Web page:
Other logical connectives are based on the elementary connectives "e", "a" and "o", along with the negation word "no". For example, logical implication is indicated by the word "noa". The word is chosen to make it easy for a Loglan speaker to see that "A noa B" is logically equivalent to "no A a B". Brown argues that it is thus easier in Loglan than in English to see that two sentences like these are different ways of saying the same thing:
The conjunction "a" expresses the inclusive-or relation; that is, one of the two alternatives is true, or possibly both. The exclusive-or relation, in which only one of the alternatives is true, but not both, is expressed by a different word, "onoi". Again, the word is chosen to make clear the logical equivalence of "A o no B" and "A onoi B":
A special conjunction "ze" is used to create a "mixed" predicate which may be true even if it is not necessarily true for either of the component predicates. For example, "Le negda ga nigro ze blabi" means "The egg is black-and-white". This would be true if the egg were striped or speckled; in that case it would not be true that the egg is black nor that it is white. On the other hand, "Le negda ga nigro e blabi" would make the claim that "The egg is black and (it is also) white".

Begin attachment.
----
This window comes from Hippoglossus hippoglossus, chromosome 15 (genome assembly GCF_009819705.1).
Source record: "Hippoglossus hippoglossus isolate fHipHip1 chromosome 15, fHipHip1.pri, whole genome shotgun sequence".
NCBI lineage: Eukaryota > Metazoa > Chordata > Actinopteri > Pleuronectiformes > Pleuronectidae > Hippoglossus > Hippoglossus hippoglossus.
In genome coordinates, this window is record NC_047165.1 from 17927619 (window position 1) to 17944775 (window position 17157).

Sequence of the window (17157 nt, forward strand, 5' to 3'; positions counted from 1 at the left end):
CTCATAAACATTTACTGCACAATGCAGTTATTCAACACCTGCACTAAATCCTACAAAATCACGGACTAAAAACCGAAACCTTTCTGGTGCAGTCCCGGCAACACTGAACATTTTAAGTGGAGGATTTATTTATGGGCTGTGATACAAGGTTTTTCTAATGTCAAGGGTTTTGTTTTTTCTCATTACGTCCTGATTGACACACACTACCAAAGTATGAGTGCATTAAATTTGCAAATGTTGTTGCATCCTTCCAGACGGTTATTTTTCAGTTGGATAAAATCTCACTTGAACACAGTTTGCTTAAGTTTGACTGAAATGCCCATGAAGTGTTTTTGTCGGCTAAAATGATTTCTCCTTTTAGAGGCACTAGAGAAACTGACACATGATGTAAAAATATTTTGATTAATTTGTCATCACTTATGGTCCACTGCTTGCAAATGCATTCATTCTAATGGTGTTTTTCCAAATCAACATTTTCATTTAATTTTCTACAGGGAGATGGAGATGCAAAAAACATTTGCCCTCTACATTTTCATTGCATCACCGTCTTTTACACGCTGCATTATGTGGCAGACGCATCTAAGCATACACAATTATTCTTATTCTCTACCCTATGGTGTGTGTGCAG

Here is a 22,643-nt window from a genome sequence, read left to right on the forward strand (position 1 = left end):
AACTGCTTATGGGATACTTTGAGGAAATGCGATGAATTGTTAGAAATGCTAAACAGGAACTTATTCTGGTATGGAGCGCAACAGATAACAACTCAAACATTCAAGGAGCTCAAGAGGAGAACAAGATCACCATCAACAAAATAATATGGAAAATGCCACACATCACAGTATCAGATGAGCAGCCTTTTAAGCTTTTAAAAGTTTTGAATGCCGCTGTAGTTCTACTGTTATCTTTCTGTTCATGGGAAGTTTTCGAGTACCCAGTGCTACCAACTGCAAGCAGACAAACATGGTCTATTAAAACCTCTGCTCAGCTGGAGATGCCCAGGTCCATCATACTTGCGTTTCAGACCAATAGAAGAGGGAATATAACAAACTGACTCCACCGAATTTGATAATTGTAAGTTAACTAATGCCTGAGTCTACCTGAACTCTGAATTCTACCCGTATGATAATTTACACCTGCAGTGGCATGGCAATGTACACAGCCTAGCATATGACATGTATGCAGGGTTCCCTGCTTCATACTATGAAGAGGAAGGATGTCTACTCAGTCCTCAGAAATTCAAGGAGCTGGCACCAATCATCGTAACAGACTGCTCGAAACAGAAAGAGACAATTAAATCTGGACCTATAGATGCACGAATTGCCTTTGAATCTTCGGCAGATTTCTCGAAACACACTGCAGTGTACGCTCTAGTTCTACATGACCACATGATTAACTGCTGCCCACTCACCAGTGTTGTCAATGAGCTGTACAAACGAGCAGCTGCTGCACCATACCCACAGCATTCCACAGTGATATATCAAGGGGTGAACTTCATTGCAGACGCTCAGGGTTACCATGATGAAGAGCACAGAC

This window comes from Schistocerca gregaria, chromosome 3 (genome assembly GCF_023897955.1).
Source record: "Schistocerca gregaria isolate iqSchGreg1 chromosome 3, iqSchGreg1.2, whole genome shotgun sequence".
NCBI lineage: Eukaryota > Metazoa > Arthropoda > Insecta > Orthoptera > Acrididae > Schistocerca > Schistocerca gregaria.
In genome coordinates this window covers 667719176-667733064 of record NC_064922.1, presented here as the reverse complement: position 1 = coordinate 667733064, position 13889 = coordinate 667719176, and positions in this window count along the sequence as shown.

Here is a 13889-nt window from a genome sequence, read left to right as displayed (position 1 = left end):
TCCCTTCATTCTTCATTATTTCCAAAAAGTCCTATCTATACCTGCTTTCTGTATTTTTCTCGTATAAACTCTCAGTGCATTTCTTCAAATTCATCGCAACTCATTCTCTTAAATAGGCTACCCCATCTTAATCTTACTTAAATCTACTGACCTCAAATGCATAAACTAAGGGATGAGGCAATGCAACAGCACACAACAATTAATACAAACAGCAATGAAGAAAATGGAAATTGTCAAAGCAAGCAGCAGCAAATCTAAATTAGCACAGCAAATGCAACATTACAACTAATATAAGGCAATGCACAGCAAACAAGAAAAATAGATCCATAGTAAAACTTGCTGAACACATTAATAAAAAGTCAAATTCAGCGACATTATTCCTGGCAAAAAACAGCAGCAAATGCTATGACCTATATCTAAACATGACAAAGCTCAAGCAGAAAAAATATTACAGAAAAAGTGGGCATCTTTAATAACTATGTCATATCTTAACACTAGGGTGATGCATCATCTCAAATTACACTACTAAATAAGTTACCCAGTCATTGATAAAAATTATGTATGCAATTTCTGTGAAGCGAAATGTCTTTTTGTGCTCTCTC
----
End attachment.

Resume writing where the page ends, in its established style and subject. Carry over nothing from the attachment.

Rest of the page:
There is a set of words used for expressing attitudes about what one is saying, which convey conviction, intention, obligation and emotion. These words follow what they modify, but when used at the start of a sentence, they modify the entire sentence. For example:
Loglan was mentioned in a couple of science fiction works: Robert A. Heinlein's well-known books, including The Moon Is a Harsh Mistress and The Number of the Beast, Robert Rimmer's utopian book Love Me Tomorrow (1978) and Stanisław Lem novel His Master's Voice.
Loglan's inventor, James Cooke Brown, also wrote a utopian science fiction novel called The Troika Incident (1970) that uses Loglan phrases but calls the language a different name, "Panlan".
Archival material related to the creation and teaching of Loglan, including flashcards and grammar explanations, can be found in the Faith Rich Papers, located at Chicago Public Library Special Collections, Chicago, Illinois.